Following a $533 million loss in a lawsuit a small Texas-based company leveled against it over patent violation, Apple is now facing new legal challenges.
Friday, the Swedish telecommunications giant has unloaded legal barrage against the iPhone maker.
The move follows Apple’s refusal to re-sign a global licensing contract with Ericsson in mid-January. Bloomberg noted that Apple had been paying royalties for Ericsson’s patents related to mobile technologies, but the global license agreement expired last month and hasn’t been renewed since.
After filing seven lawsuits in the United States District Court for the Eastern District of Texas and two U.S. International Trade Commission complaints, Ericsson is now seeking both damages and injunctions against Apple devices.
“Together, the complaints accuse Apple of infringing as many as 41 patents for some of the fundamental ways mobile devices communicate and for related technology such as user interfaces, battery saving and the operating system,” Bloomberg reports.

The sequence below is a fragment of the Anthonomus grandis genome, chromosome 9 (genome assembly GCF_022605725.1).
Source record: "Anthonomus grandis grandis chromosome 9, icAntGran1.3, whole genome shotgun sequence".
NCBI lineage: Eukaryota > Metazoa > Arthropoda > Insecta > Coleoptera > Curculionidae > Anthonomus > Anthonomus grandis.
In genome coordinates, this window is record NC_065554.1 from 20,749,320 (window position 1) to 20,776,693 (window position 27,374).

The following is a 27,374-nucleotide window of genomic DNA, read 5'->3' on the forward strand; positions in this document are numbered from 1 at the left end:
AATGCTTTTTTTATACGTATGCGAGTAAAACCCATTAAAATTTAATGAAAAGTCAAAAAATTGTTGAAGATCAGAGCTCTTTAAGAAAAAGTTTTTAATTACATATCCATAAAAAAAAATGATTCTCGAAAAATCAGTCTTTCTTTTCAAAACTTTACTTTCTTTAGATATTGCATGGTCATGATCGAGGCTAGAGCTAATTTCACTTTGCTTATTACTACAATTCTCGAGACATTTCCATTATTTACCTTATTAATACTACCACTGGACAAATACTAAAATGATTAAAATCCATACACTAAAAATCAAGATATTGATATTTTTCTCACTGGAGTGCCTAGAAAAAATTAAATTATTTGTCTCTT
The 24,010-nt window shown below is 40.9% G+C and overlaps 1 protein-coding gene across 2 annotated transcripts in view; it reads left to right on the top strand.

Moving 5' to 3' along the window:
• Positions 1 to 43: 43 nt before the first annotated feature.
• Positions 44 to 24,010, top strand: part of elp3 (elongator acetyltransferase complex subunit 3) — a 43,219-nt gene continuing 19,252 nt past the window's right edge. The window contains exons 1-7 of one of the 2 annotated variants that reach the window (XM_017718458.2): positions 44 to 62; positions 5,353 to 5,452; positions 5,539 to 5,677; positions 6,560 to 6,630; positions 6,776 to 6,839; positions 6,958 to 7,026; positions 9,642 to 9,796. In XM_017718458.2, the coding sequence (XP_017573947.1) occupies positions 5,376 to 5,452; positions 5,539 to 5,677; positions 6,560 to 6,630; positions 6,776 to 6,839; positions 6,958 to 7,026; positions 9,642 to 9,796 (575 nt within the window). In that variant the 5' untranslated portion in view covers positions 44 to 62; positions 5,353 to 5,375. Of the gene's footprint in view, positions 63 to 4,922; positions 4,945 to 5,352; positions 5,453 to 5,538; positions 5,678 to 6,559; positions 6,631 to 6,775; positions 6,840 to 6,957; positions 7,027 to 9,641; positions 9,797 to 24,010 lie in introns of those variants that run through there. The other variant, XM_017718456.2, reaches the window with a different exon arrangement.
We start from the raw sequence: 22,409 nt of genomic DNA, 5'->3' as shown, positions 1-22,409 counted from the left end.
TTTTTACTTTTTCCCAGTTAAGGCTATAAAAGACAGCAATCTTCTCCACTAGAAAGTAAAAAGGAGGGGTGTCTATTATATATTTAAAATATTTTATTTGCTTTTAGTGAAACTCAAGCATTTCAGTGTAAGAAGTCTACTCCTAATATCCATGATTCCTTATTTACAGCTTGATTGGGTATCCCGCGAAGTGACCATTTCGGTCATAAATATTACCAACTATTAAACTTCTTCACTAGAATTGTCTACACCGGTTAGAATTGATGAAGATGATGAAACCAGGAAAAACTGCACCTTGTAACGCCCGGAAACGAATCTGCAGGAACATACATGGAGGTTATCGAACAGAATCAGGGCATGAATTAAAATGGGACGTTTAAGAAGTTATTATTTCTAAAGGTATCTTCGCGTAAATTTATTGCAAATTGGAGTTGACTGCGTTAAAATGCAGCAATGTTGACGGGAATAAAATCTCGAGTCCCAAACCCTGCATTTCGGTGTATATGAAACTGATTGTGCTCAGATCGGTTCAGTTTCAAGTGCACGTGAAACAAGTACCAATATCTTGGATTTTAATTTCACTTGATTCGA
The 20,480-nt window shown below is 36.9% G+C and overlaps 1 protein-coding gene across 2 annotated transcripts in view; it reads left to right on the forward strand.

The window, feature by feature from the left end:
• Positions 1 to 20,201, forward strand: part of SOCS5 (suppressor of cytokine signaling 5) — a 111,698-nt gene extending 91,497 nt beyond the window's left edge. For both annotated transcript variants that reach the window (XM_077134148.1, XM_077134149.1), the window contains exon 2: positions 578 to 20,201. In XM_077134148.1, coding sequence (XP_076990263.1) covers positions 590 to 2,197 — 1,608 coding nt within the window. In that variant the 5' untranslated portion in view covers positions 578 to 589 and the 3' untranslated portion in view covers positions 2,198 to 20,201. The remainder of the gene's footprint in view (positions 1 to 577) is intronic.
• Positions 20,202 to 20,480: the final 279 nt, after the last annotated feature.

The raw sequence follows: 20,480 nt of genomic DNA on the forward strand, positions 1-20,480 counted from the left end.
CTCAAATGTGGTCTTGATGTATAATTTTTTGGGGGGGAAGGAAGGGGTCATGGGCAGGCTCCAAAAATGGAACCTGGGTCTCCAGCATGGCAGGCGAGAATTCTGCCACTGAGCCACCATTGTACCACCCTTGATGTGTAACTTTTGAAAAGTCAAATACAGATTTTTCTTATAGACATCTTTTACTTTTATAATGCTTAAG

Re/code adds that Ericsson could earn between $250 million and $750 million per year from Apple assuming royalty payment on a per-device basis.
The world’s largest maker of wireless networks, Stockholm-based Ericsson owns many patents covering 2G, 3G and 4G LTE cellular network technology.
“We have offered them a license, they have turned it down,” said Kasim Alfalahi, Ericsson’s chief intellectual property officer. “We’re not a company that’s planning to extract more than the value we put on the table.”
Apple said Ericsson “seeks to exploit its patents to take the value of these cutting-edge Apple innovations” and accused the company of “abusive licensing practices.”
The iPhone maker had been paying royalties to Ericsson before a license expired in mid-January. The Cupertino firm was apparently concerned that Ericsson was charging excessive royalty rates for its patents related to 4G LTE cellular technology and argued Ericsson’s patent portfolio should be deemed non-essential.
The Swedish firm responded by arguing that it offered Apple to re-sign the new license on fair, reasonable and non-discriminatory (FRAND) terms.
Apple actually filed a lawsuit against Ericsson last month, alleging charging excessive royalty rates for 4G LTE technology.
Ericsson fired back soon after, filing a complaint against Apple in Texas. The two firms are now seeking court rulings on whether Ericsson’s royalty demands on fundamental technology were fair and reasonable.